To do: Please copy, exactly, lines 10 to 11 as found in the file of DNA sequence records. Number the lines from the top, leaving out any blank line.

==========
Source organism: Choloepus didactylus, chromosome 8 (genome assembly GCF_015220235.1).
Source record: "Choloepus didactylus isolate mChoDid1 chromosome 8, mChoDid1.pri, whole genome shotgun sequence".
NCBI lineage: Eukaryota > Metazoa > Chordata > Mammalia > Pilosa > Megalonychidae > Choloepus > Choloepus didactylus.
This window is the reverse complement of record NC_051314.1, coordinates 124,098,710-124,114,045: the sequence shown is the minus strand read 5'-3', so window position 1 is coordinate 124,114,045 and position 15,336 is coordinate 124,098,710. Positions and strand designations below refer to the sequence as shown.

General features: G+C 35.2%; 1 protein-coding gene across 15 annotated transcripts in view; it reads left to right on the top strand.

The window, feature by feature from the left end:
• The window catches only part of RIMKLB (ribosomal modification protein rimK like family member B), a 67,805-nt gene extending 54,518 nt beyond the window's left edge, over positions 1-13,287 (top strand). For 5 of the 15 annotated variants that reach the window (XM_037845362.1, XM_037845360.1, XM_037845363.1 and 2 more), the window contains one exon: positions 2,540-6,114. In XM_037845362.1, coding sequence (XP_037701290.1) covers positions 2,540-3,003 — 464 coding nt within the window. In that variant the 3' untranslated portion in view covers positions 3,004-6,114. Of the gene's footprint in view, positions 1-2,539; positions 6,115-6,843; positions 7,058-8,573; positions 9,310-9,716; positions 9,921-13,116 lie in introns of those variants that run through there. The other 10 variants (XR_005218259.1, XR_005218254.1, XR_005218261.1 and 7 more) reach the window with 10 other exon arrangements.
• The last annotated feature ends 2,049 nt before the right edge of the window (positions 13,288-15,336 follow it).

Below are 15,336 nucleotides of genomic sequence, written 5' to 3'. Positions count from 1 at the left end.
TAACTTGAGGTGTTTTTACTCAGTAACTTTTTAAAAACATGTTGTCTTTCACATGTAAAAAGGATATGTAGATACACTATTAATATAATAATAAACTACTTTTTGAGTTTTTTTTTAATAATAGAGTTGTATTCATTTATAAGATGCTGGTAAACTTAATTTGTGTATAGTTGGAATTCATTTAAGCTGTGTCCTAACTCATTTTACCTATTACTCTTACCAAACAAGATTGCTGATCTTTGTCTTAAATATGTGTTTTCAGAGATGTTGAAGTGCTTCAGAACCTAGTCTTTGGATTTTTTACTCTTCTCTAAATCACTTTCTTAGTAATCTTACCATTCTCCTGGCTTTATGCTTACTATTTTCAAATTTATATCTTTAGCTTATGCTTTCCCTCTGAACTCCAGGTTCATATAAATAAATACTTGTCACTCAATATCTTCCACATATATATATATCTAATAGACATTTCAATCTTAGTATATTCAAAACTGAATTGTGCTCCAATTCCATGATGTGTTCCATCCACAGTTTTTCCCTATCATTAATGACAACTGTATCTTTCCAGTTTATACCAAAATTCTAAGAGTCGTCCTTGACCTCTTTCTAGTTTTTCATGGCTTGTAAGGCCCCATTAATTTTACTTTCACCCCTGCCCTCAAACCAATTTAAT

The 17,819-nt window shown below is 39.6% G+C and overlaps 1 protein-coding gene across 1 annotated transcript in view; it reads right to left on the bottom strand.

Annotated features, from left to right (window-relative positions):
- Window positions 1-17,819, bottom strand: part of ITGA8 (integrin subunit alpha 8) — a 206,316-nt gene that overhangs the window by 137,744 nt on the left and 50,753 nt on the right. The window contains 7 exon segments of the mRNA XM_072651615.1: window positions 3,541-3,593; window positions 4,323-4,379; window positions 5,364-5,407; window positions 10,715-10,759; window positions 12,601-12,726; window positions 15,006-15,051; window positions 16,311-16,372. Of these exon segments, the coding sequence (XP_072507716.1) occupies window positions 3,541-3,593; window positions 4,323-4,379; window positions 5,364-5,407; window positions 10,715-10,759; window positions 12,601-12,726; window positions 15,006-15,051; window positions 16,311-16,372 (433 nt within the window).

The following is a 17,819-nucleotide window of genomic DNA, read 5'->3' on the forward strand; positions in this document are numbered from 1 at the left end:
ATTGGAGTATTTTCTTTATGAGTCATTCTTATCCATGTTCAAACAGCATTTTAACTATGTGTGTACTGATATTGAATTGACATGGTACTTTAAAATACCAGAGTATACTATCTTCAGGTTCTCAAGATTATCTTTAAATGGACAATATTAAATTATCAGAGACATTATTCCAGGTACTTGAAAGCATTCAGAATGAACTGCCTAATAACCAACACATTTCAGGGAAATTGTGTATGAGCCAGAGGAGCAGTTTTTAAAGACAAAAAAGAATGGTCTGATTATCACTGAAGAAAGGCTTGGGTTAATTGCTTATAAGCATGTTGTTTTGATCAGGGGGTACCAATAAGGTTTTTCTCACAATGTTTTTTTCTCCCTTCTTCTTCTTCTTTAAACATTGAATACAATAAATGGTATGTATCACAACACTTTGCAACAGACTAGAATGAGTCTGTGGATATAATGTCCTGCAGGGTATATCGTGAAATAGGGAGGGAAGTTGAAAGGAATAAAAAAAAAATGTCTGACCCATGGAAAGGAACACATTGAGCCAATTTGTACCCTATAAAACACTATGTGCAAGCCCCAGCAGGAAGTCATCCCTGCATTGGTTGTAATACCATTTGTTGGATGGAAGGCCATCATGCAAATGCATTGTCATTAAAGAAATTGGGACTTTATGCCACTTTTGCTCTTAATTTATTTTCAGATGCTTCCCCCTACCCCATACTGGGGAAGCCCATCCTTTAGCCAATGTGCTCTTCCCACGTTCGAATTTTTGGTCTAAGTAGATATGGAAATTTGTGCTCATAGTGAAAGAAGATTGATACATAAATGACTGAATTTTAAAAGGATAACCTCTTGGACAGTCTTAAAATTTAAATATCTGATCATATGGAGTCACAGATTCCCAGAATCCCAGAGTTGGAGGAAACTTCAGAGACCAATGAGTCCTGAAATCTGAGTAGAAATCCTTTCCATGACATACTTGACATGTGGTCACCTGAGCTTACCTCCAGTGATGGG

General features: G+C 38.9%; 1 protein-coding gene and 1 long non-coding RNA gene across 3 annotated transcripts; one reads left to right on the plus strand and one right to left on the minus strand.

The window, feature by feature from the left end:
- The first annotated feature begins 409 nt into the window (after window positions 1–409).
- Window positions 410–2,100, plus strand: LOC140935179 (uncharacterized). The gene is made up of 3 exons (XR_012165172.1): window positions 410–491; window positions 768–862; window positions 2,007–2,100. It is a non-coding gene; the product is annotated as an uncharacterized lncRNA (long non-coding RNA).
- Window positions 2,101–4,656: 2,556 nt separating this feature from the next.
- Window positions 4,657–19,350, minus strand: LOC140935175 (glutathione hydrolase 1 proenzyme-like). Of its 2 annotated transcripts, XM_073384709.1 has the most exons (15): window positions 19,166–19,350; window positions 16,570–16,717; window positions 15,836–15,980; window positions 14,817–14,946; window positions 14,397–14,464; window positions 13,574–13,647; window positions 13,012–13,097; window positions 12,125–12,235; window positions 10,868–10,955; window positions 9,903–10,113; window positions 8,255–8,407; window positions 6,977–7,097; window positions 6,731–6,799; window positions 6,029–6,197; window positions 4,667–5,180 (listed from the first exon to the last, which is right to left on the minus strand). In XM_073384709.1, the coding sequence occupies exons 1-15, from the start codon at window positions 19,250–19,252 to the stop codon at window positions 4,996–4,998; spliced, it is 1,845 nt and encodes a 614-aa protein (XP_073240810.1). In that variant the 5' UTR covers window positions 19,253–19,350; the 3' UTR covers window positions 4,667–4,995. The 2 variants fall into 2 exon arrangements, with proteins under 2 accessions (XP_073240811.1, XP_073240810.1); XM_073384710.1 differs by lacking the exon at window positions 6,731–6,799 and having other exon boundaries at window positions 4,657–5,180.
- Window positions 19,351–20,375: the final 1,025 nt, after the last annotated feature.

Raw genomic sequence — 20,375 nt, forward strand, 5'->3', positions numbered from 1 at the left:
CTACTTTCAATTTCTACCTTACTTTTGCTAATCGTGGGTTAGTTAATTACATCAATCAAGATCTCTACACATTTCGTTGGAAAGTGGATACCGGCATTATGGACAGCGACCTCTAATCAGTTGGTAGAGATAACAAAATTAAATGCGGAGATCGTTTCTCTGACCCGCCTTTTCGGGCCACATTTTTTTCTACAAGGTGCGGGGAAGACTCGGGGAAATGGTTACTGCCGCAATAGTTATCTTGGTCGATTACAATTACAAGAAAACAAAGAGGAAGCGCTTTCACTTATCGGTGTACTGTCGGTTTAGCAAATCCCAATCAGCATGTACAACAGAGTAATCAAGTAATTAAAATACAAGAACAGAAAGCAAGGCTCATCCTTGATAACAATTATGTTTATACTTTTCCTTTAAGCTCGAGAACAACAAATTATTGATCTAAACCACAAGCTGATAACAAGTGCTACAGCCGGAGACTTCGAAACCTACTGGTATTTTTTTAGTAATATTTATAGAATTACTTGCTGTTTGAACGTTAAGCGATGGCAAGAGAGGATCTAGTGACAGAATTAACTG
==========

TAACTTGAGGTGTTTTTACTCAGTAACTTTTTAAAAACATGTTGTCTTTCACATGTAAAAAGGATATGTAGATACACTATTAATATAATAATAAACTACTTTTTGAGTTTTTTTTTAATAATAGAGTTGTATTCATTTATAAGATGCTGGTAAACTTAATTTGTGTATAGTTGGAATTCATTTAAGCTGTGTCCTAACTCATTTTACCTATTACTCTTACCAAACAAGATTGCTGATCTTTGTCTTAAATATGTGTTTTCAGAGATGTTGAAGTGCTTCAGAACCTAGTCTTTGGATTTTTTACTCTTCTCTAAATCACTTTCTTAGTAATCTTACCATTCTCCTGGCTTTATGCTTACTATTTTCAAATTTATATCTTTAGCTTATGCTTTCCCTCTGAACTCCAGGTTCATATAAATAAATACTTGTCACTCAATATCTTCCACATATATATATATCTAATAGACATTTCAATCTTAGTATATTCAAAACTGAATTGTGCTCCAATTCCATGATGTGTTCCATCCACAGTTTTTCCCTATCATTAATGACAACTGTATCTTTCCAGTTTATACCAAAATTCTAAGAGTCGTCCTTGACCTCTTTCTAGTTTTTCATGGCTTGTAAGGCCCCATTAATTTTACTTTCACCCCTGCCCTCAAACCAATTTAAT

The 17,819-nt window shown below is 39.6% G+C and overlaps 1 protein-coding gene across 1 annotated transcript in view; it reads right to left on the bottom strand.